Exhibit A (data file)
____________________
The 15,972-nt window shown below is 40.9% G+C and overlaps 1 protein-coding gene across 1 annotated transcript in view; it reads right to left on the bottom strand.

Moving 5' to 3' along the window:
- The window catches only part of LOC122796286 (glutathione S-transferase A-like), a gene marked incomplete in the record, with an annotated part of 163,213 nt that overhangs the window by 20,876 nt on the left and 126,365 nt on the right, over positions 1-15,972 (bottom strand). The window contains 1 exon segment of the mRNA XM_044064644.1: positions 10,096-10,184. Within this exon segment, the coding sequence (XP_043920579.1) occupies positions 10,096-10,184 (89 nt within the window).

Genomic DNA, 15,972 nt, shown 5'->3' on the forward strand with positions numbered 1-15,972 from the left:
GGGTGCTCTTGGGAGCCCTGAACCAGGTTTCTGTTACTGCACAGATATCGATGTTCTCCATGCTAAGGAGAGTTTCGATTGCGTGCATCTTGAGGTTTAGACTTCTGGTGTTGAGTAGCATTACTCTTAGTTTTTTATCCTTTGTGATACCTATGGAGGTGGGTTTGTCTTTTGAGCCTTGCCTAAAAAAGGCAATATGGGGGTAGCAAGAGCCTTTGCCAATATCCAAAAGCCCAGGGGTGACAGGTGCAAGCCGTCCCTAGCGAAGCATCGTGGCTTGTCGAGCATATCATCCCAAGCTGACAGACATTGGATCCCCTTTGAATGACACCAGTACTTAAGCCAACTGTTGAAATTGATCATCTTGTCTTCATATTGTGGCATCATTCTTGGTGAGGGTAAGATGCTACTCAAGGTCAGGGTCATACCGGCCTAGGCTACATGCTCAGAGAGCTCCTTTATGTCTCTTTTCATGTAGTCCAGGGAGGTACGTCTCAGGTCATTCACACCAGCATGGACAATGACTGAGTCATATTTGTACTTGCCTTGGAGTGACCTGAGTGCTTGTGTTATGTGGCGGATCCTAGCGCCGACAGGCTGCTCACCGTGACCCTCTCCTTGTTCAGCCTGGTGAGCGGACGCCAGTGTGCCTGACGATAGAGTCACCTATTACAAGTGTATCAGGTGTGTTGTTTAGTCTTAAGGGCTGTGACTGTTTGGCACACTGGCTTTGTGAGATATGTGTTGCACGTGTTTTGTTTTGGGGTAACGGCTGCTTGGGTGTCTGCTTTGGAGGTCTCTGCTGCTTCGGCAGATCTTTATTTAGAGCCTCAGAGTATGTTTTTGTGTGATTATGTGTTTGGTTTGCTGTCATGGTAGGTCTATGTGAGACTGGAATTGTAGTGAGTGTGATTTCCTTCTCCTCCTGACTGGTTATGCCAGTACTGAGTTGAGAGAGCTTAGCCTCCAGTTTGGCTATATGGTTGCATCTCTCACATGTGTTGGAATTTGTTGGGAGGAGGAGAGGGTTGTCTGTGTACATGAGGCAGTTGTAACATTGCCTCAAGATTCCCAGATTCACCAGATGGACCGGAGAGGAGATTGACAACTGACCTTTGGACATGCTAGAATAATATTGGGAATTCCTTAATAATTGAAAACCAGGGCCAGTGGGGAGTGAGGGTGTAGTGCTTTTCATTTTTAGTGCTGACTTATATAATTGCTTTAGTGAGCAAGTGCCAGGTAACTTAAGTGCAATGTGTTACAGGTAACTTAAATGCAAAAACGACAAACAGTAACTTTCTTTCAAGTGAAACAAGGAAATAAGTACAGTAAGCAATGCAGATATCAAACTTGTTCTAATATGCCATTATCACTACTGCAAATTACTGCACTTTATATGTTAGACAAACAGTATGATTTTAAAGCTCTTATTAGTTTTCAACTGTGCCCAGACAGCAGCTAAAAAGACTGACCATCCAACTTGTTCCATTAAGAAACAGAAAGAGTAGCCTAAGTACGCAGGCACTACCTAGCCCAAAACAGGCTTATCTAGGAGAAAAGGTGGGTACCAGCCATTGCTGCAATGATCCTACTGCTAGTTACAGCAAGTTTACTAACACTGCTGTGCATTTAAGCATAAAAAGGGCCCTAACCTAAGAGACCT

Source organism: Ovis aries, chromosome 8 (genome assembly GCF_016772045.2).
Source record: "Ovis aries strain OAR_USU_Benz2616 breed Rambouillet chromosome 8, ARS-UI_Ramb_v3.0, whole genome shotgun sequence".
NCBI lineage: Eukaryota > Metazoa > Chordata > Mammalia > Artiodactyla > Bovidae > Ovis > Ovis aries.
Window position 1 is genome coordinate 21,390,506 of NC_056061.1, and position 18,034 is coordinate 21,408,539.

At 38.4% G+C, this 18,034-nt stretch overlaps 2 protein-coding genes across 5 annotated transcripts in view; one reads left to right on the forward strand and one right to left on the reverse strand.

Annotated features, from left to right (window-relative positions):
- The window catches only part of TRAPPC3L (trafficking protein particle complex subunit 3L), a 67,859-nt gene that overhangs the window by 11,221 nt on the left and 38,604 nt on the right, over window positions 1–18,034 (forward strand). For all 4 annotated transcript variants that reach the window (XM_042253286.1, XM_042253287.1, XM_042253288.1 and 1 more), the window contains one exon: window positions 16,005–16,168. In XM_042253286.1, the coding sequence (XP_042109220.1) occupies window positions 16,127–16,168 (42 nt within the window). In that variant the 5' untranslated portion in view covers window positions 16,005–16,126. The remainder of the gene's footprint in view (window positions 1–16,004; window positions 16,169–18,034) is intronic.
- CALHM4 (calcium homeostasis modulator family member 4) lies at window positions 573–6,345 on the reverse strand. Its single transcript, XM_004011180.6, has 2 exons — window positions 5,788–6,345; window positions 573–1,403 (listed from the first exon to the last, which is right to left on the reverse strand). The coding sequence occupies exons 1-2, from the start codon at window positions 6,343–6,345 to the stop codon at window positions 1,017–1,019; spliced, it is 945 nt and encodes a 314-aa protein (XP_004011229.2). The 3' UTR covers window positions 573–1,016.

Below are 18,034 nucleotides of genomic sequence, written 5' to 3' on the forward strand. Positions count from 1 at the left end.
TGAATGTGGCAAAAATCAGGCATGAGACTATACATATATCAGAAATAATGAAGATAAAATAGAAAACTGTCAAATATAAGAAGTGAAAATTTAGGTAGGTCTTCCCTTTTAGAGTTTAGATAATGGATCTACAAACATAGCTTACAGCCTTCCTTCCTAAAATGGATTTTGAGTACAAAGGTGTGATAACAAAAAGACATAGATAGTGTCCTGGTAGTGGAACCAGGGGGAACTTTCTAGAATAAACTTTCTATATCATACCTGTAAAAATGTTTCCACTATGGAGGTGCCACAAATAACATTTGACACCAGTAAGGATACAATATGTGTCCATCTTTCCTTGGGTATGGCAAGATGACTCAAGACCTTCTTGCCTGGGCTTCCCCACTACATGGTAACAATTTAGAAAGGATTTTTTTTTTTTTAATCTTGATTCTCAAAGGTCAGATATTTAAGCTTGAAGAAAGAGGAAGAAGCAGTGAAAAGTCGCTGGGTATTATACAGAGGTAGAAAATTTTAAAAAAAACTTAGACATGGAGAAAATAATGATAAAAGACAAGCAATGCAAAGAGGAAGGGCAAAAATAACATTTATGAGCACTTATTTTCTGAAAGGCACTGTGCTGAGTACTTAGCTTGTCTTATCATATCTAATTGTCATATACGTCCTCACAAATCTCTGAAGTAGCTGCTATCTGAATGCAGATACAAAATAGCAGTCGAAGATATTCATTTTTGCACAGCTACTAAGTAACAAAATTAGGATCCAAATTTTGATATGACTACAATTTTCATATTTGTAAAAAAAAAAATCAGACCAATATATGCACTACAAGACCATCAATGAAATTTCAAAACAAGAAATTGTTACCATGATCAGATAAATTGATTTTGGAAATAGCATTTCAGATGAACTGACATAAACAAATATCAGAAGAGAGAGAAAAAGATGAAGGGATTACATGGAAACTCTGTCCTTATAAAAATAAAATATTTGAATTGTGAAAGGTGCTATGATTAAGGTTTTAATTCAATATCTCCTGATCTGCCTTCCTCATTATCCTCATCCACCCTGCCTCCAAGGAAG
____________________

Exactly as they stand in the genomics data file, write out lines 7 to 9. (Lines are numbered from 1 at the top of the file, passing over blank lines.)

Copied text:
Source record: "Ovis aries strain OAR_USU_Benz2616 breed Rambouillet chromosome 8, ARS-UI_Ramb_v3.0, whole genome shotgun sequence".
NCBI lineage: Eukaryota > Metazoa > Chordata > Mammalia > Artiodactyla > Bovidae > Ovis > Ovis aries.
Window position 1 is genome coordinate 21,390,506 of NC_056061.1, and position 18,034 is coordinate 21,408,539.